The danger of lightning is very real. Few things freak me out as much as people who sit on their porch to watch a thunderstorm with active lightning. Last year, Maine had the 5th highest per capita lightning casualties rate in the country. It's not that we get more lightning, it's that we spend so much time outdoors in the summer: on the water, playing sports or away from shelter.

We may get our first thunderstorm of the season this weekend, so here are some reminders. You should go over them with your kids too!

  • Check the National Weather Service for storm activity before starting your day outdoors.
  • If you hear the rumble of thunder find a for real shelter immediately.
  • If a legit shelter is not available, the next best thing is a hard-topped metal vehicle, with the windows rolled up.
  • Stay away from tall, isolated objects or wide open spaces.
  • If you are indoors, stay off your land line, computers and electronics.
  • Unplug electronics before the storm begins, not during it!
  • Dad was right, stay away from windows and doors.
  • Lightning can travel through plumbing, hold off on your shower or tubby.
  • Give the skies a half hour to settle after hearing the last rumble of thunder, before venturing outside again.
  • Avoid sheds and partial shelters, like gazebos or pavilions.
  • If you feel tingling or your hair stands on end, a lightning strike could be coming. Crouch on the balls of your feet with your head down and your hands on your knees. DON'T lie down! Make as little contact with the ground as you can.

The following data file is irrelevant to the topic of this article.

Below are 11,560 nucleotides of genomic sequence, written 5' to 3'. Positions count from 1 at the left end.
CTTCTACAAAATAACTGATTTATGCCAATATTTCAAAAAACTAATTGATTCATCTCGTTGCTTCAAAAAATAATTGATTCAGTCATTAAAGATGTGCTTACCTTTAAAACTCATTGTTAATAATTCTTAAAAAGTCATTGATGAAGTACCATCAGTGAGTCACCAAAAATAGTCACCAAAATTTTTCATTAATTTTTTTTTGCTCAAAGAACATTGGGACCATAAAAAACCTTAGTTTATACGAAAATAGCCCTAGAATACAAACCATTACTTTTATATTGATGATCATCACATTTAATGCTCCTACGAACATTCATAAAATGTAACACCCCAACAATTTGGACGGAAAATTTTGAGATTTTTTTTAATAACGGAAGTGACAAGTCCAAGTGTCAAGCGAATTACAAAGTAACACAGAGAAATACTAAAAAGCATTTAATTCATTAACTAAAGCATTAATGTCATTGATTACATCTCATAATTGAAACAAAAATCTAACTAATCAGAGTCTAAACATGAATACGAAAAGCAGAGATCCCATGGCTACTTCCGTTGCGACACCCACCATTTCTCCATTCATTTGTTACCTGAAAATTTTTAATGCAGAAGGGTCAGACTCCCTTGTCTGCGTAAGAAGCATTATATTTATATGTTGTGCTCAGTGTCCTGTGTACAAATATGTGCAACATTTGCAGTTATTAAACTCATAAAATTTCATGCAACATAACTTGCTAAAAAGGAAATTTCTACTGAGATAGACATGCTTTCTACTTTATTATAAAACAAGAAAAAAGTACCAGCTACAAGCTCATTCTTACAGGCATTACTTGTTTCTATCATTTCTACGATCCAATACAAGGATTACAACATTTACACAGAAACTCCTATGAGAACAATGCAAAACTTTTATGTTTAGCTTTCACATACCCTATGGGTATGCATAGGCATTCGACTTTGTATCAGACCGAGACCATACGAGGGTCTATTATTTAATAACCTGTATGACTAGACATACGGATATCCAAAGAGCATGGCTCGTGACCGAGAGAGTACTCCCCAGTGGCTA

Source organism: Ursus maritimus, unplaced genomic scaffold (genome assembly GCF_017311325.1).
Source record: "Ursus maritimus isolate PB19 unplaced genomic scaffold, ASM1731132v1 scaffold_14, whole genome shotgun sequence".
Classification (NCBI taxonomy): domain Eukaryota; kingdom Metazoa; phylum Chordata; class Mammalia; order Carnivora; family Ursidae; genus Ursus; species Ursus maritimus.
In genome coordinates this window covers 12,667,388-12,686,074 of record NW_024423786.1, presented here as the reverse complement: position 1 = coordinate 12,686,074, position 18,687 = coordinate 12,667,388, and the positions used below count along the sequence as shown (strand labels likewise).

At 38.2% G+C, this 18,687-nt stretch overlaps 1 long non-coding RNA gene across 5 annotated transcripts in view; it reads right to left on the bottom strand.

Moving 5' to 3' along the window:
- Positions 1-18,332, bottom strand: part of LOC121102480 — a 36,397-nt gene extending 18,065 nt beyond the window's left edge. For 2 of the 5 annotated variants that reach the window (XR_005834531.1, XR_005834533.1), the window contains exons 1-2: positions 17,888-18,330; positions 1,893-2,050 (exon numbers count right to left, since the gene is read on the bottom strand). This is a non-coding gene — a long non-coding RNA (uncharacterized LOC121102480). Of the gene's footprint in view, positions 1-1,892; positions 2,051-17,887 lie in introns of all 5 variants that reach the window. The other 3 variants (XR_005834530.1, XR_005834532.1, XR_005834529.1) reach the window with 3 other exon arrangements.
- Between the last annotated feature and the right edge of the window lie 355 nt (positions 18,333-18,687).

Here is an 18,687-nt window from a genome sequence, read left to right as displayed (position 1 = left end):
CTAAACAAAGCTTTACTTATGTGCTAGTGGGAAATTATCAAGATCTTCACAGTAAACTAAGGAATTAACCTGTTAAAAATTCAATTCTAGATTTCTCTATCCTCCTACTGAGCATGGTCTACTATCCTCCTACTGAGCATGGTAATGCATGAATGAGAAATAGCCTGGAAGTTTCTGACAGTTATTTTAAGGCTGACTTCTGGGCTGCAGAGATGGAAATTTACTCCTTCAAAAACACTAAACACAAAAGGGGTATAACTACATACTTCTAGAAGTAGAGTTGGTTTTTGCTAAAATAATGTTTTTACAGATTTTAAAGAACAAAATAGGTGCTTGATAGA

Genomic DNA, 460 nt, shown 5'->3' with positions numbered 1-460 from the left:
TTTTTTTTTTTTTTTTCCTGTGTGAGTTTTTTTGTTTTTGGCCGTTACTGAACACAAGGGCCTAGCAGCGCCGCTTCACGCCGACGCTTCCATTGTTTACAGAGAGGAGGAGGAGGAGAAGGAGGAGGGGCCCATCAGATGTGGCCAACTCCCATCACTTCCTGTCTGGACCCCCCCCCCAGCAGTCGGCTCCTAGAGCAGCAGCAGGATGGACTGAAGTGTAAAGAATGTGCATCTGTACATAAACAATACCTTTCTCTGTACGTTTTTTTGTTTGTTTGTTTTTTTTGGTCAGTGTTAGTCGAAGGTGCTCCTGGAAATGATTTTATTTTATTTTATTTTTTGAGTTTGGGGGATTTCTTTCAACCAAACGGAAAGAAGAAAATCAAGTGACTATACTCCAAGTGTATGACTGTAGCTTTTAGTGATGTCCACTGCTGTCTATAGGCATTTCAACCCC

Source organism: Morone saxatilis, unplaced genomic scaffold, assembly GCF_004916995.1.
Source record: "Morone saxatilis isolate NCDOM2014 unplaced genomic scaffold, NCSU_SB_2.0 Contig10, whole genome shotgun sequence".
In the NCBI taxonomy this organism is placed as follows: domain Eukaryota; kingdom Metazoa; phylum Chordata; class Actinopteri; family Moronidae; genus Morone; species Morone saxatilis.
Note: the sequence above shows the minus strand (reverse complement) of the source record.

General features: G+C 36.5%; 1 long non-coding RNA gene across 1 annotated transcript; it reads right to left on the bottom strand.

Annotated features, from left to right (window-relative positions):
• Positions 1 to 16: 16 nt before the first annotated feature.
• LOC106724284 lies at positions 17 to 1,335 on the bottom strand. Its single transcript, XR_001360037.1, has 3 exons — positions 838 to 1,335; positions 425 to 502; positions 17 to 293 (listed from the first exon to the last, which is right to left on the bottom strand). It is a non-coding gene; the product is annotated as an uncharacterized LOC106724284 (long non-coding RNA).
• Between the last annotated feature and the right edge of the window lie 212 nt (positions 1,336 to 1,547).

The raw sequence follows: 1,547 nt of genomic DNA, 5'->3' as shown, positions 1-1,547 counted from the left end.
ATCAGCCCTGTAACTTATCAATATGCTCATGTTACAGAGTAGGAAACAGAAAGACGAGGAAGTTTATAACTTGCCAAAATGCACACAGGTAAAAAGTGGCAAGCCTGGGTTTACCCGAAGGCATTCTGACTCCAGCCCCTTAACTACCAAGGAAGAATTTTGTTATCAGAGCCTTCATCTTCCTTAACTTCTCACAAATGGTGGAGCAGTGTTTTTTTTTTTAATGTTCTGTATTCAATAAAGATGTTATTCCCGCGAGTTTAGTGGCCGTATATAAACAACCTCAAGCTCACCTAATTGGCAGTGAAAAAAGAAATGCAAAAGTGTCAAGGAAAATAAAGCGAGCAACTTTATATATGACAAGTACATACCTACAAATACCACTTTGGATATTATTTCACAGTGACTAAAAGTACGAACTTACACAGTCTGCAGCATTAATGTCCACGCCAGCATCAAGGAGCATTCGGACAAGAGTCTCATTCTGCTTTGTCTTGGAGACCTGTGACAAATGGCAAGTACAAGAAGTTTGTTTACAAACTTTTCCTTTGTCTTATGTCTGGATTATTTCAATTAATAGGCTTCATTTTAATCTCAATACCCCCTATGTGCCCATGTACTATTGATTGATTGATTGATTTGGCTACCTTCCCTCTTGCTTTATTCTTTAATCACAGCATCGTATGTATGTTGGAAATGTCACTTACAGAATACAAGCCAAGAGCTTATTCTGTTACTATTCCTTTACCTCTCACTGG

• If you are stuck on the water in a boat, get as low as you can in it. Go down below if it's possible.
  • If you are on land, look for a low spot away from tall trees or pipes.

If someone does get hit by lightning;

Call for emergency help right away!

The person that has been struck is safe to touch, no electric current remains. If they are unconscious they may appear dead. Immediately begin C.P.R., you could save their life! Learn how to administer C.P.R. for Children and C.P.R. for Adults. Common injuries from lightning strike are burns, fractures and wounds- treat what you can.

A person struck by lightning may also go into shock.

Have a safe summer and please use the links that I have included to brush up on how to administer C.P.R. and to treat someone who is going into shock. I hope that you never need to use it, but it's good to know!

Celeste